Parsing Warren’s “inclusive” prayer

72817539AW014_Meet_The_PresI had the privilege of attending the inauguration yesterday and sitting in some ridiculously good seats. As in, eighth row. As in, Beyonce was many rows behind me. I have to say, if you’re going to see an inauguration, you can’t get closer than the press area. Or at least the press area I was in.

For the inauguration itself, I was most interested in the civil religion angle, an area I’ve written about a great deal. There will be plenty of parsing of the prayers and President Obama’s speech in the days to come. Let’s look at early analysis of the Rev. Rick Warren’s prayer.

Reader Jerry wondered if people would catch not just the Jewish reference but the Muslim reference as well.

Cathy Lynn Grossman, one of many on the Godbeat who has been doing a great job covering the week, wrote that Warren’s invocation used a Jewish, Christian and Muslim mix:

Controversial evangelical pastor Rick Warren opened Barack Obama’s inaugural ceremony Tuesday by touching on the two greatest prayers in Judaism and Christianity and asking God to grace the nation with clarity, responsibility and civility, “even when we differ.” . . .

Warren’s invocation began with a fundamental Jewish prayer that declares the “Lord is one.” He also alluded to a description of God as the “compassionate and merciful” one that opens almost every chapter of the Quran, said historian R.B. Bernstein, who teaches at New York Law School. Warren concluded with the Lord’s Prayer.

The story doesn’t really explain the Christian component. It quotes someone saying that the call to seek forgiveness was Christian — although others might see a similar theme in their own religion.

Steven Waldman at Beliefnet, who has been all over Warren like white on rice, took readers through each section of the prayer and brought out the significance of each part. He, like Grossman, refers to Warren as controversial. What does that mean? Yes, I know, a very vocal minority that gets an amazing amount of press coverage doesn’t like him. But his views that have caused so much consternation are the views shared by a majority of his fellow voting citizens in California. Is it controversial to be aligned with the majority? Or what, exactly, is our definition for that term?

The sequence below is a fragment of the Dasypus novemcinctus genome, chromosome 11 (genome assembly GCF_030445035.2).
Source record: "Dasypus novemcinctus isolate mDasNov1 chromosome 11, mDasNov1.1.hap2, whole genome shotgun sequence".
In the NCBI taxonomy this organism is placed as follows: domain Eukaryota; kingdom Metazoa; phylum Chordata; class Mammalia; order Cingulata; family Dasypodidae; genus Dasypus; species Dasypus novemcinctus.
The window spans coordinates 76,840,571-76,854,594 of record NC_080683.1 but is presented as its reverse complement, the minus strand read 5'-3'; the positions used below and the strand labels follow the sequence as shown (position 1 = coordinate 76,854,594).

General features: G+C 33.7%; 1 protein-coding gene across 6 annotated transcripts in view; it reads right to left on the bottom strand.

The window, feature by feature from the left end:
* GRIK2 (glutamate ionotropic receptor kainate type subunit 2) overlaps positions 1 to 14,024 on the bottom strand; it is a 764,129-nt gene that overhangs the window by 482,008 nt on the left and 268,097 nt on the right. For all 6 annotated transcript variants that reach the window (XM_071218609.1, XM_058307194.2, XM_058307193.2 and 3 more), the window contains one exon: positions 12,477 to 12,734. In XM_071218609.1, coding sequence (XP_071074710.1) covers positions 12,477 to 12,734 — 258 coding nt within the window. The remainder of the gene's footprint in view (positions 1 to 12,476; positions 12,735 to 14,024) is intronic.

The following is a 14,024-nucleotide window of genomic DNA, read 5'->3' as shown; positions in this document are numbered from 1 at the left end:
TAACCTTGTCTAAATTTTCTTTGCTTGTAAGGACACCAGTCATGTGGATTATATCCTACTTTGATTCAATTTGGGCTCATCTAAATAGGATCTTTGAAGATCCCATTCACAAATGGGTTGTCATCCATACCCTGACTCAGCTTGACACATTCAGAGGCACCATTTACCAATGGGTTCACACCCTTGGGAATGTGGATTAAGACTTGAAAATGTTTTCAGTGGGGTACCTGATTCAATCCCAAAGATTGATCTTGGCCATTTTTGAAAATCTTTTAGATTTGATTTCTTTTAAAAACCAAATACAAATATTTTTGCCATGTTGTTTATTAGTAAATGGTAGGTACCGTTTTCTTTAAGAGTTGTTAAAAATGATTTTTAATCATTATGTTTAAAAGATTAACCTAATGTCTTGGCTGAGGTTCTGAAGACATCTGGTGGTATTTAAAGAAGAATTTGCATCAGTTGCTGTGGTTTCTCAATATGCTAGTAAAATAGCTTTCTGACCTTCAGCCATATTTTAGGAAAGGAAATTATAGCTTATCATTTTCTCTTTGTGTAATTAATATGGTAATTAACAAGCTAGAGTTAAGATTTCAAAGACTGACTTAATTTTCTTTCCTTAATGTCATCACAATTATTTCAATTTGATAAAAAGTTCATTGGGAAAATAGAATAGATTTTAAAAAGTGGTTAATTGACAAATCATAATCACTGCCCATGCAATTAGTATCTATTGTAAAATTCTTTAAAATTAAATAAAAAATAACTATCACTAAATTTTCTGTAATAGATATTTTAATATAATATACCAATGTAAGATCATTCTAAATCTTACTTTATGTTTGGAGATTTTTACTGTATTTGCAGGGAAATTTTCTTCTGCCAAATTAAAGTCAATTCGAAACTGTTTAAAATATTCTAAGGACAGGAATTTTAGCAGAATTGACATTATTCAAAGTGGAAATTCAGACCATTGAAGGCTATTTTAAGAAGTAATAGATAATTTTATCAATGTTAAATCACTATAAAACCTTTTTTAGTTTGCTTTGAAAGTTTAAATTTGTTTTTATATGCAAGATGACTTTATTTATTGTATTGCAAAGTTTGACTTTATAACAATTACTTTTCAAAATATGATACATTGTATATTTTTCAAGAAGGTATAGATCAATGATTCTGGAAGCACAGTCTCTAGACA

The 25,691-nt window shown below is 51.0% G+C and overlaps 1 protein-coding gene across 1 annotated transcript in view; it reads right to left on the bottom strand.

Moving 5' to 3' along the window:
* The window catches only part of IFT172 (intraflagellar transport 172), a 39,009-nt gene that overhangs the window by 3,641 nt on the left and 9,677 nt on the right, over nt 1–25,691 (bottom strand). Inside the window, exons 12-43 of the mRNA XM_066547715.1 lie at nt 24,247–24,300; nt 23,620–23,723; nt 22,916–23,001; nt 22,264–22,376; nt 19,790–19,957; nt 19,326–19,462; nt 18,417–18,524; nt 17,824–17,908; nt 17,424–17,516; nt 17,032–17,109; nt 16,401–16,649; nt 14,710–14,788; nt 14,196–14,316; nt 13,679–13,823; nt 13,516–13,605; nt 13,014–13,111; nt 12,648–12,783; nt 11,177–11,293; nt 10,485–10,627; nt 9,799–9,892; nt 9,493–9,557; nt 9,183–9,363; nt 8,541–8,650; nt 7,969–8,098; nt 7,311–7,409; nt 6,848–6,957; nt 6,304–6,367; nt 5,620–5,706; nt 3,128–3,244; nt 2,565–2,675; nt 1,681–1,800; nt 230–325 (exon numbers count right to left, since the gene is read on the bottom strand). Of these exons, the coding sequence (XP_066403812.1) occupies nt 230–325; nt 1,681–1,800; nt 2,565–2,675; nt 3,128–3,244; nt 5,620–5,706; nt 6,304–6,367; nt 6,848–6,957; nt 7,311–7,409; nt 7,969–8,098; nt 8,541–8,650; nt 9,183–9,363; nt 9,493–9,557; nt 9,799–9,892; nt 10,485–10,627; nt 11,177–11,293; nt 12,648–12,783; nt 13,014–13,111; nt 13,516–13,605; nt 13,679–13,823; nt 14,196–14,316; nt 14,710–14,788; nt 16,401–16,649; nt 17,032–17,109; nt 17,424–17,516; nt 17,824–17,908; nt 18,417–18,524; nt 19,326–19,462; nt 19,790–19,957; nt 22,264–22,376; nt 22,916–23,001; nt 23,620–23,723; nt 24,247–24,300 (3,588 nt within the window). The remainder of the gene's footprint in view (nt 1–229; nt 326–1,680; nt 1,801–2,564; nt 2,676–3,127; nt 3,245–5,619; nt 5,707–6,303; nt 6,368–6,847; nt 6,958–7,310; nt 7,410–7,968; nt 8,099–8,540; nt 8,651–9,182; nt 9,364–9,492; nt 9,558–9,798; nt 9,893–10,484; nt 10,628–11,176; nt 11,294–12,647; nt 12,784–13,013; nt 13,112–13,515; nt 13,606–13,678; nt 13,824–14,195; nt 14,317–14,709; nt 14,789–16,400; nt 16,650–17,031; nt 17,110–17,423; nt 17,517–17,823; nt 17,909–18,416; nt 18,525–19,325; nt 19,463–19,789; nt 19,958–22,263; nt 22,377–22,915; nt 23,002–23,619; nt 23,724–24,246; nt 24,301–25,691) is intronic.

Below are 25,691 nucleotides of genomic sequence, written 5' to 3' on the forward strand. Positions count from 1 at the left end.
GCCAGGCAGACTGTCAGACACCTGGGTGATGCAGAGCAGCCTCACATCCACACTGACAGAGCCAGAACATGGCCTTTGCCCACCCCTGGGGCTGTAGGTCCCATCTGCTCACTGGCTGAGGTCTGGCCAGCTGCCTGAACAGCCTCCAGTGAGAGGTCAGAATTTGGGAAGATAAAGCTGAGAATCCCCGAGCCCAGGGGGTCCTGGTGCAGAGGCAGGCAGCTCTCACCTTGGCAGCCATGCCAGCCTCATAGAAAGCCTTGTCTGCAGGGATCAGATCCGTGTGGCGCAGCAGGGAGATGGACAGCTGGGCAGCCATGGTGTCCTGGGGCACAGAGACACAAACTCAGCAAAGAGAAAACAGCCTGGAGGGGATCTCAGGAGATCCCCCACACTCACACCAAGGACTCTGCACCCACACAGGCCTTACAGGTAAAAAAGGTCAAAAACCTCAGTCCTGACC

I am no Warren defender. I find his Christian theology vis-a-vis Purpose Driven Life to be weak and his apparent plan on become “America’s pastor” a confusion of his real vocation. Not that we’re getting much coverage of these angles, of course. But let’s not confuse a man holding the views of a majority of his countrymen with being controversial.

Anyway, Waldman says the prayer was “broadly inclusive yet true to his faith.” He says the prayer reiterated the central themes of Purpose Driven Life, welcomed Jews, included a phrase highly evocative of Muslim prayers, etc. Here’s one interesting parsing of the mention of the “great cloud of witnesses”:

I happened to be standing on the mall in a group of mostly African Americans, who were responding to Warren throughout with yells of “tell it” “that’s right”. They erupted at the cloud of witnesses line. This is a reference to a passage in Hebrews about those who had hope in the years before Jesus and finally saw that hope finally fulfilled through Christ. The idea of hope deferred, of course, could not be more resonant than at this inauguration, and in a passage about the first African American president. For those who assumed Warren was a right winger, this passage may have surprised and reassured.